Q&A: Lavanyaa Surendar brings Southern Indian classical music to ‘Re/sound: Songs of Wisconsin’

April 24, 2023 Tawny Morrison Leave a Comment

Re/sound: Songs of Wisconsin is a collection of free-to-use educational resources for middle-grade music programs. The project, a collaboration between PBS Wisconsin Education and Wisconsin School Music Association, was shaped by input from educators around the state seeking authentic, culturally diverse resources. It features interviews with and performances by Wisconsin musicians, along with educator guides to support teaching with the collection.

Brookfield-based artist Lavanyaa Surendar recently joined the collection. She teaches and practices Carnatic music, a style of Southern Indian classical music that tells ancient stories from Indian mythology. PBS Wisconsin Education had the opportunity to sit down with Surendar to hear more about her practice and get her insight into the Re/sound project.

A woman prepares to perform a song and dance

PBS Wisconsin Education: We learn about your musical background in the Re/sound project. Why does music continue to play an important role in your life today?

Surendar: I’m a performing artist, a dancer, and the form of dance that I practice, the South Indian classical dance, does not exist without music. The authors convey their thought process through the lyrics and the mood of the communication is set by the melodic scale on what we call the raga. And together with the hand gestures, the body language and the facial expressions, we communicate. 

I see music as a language by itself. You do not need to know a specific language to understand music because music conveys the emotions. It can be the harmony or the melody. And it also gives you the space to introspect and interpret. Have your own perspective about what you listen to and what you think about it. It’s not just an art form, but it’s more like a way of life.

So why do I exactly practice this art form? To understand ethical and moral values. If you have a rule book, it’s always abstract to go through the rules and see the do’s and the don’ts. You need an entertaining way of taking the ethical values to a larger audience. And before you take it to the larger audience, you first practice it. Music provides the context. In the absence of the music, I might not be able to communicate what I intend to communicate. It can scale down. It’s not that it’s not possible at all, but it will definitely scale down.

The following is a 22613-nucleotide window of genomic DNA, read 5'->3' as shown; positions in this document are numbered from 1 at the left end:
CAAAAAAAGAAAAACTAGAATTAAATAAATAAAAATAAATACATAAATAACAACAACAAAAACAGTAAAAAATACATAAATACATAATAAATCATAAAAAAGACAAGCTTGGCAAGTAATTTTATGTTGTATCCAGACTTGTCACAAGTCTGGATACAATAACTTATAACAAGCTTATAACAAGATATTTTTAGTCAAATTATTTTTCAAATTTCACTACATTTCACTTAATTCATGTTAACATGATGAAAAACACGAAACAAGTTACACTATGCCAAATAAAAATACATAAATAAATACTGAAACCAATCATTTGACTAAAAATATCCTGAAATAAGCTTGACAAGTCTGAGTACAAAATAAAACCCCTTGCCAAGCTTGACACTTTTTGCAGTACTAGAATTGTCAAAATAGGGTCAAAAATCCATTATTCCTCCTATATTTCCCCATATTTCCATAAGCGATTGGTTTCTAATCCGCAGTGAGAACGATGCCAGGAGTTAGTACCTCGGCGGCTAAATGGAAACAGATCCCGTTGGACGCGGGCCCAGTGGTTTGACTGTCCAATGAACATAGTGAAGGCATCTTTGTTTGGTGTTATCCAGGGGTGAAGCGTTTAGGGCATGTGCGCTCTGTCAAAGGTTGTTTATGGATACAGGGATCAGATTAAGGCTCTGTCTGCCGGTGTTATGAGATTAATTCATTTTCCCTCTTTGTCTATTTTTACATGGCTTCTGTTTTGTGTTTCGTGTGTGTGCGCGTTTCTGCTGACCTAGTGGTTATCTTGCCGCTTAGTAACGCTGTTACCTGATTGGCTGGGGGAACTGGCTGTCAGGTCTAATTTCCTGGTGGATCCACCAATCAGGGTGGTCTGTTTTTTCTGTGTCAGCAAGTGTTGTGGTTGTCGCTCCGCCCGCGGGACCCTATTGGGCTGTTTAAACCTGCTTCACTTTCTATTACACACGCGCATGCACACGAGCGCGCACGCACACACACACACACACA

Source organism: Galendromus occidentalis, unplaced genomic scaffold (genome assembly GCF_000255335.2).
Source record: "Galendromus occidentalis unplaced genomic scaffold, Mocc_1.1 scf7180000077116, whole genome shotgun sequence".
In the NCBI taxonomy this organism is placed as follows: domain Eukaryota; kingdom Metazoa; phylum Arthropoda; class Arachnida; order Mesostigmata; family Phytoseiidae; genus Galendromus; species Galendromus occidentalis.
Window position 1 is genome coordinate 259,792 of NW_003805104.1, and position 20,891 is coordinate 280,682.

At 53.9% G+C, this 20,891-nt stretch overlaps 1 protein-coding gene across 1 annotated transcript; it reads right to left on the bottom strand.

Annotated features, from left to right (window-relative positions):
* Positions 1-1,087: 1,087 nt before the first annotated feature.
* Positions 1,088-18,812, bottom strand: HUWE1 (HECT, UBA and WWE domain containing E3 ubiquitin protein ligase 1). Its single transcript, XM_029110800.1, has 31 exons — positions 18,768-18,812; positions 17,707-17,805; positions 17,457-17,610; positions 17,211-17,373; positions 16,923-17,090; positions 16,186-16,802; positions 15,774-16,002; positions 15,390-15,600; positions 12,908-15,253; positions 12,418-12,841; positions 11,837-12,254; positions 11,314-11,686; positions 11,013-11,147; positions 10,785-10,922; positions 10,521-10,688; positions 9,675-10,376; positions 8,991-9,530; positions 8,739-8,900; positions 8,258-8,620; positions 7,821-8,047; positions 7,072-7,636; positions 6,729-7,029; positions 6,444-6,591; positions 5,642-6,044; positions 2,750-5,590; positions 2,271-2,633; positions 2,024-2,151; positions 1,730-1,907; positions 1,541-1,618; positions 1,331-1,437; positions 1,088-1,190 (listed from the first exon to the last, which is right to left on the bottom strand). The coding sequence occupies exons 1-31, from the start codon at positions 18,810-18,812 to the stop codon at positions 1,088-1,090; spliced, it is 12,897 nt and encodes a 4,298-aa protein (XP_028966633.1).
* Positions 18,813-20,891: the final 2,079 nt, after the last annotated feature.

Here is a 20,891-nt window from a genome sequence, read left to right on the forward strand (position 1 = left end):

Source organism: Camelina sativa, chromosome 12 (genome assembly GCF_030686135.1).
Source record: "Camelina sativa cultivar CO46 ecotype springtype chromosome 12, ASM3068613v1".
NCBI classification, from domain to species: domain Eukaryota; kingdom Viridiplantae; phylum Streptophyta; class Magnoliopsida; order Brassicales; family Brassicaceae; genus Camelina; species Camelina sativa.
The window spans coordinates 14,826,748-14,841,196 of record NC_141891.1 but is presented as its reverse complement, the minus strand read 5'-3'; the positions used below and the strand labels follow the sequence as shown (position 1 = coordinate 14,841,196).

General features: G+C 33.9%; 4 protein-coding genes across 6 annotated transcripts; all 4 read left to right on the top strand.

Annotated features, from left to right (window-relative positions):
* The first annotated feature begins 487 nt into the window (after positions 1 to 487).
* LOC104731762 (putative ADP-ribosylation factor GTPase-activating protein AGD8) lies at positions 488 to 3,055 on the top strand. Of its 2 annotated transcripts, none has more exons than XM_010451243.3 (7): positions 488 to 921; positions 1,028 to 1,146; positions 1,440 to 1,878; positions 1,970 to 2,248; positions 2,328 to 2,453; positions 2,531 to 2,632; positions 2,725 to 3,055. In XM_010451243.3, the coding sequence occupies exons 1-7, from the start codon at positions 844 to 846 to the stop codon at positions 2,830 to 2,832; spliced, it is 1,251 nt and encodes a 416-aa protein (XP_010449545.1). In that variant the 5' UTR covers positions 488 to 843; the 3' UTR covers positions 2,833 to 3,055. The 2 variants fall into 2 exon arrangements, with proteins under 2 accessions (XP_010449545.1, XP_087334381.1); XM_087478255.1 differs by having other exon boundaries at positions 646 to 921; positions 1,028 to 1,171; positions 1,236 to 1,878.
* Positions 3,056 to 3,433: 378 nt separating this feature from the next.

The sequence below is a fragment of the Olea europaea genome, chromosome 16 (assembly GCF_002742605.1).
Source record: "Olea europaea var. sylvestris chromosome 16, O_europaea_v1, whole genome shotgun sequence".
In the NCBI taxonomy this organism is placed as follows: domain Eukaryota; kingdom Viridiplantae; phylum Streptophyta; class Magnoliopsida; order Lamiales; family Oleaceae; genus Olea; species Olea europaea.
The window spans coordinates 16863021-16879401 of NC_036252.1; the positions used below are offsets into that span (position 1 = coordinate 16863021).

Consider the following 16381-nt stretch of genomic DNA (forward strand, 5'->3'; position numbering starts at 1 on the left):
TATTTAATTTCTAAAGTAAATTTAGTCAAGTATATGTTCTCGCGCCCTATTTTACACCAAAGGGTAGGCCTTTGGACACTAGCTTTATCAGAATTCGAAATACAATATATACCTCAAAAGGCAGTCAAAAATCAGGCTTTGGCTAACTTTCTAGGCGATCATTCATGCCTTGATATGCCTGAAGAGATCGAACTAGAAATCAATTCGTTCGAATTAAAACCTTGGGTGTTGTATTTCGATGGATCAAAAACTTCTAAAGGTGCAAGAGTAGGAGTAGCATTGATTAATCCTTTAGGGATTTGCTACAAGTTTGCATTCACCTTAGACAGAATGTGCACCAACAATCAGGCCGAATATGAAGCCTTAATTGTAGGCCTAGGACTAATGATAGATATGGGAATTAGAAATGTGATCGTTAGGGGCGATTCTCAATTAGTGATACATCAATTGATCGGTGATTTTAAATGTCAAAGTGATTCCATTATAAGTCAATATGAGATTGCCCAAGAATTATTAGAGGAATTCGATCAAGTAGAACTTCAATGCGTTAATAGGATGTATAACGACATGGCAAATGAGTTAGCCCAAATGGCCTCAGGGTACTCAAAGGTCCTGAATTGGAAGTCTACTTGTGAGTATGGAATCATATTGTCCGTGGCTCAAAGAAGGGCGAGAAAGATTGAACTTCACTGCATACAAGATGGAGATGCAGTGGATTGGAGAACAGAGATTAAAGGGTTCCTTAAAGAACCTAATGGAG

A group of people perform a Southern Indian classical music song and dance.

Lavanyaa Surendar and her music and dance students performing “Bhaja Vishwanatham” at the Villa Terrace Decorative Arts Museum.


PBS Wisconsin Education: What was your experience being part of Re/sound?

Surendar: I believe in taking the art forms to the school districts. I have a background in neuroscience. Children who are exposed to different cultures and art forms, their brain plasticity improves. And that is perhaps one of the main reasons why I want my kids to learn diverse art forms, or at least be exposed to them. If they’d not have an opportunity to learn, it’s okay, but they can at least be exposed to different art forms, to different languages, more so to help them in their brain plasticity and as well as their social-emotional skills. And that is what resonated with PBS, taking this to the educators and to the school districts.

PBS Wisconsin Education: Re/sound was designed for educators. What can a larger audience get from the collection?

Surendar: Many people might not know a South Indian classical dance form like this exists, and they might not be willing to learn this art form because of the exaggerations involved.

When you look at it at the scientific front, it has a lot of health benefits. I wanted to connect both so that it better reaches the audience and people can start trying or experimenting with this art form as well. I believe that once people understand the science behind it, they might start practicing it. And it’s not just because of all those benefits that you actually practice an art form. It’s also because at one point you start enjoying the art form itself. 

And by taking this art form to a larger audience, it’s making everyone inclusive in this art form and making everyone feel comfortable practicing this art form. My mission is to develop a happy community through arts.

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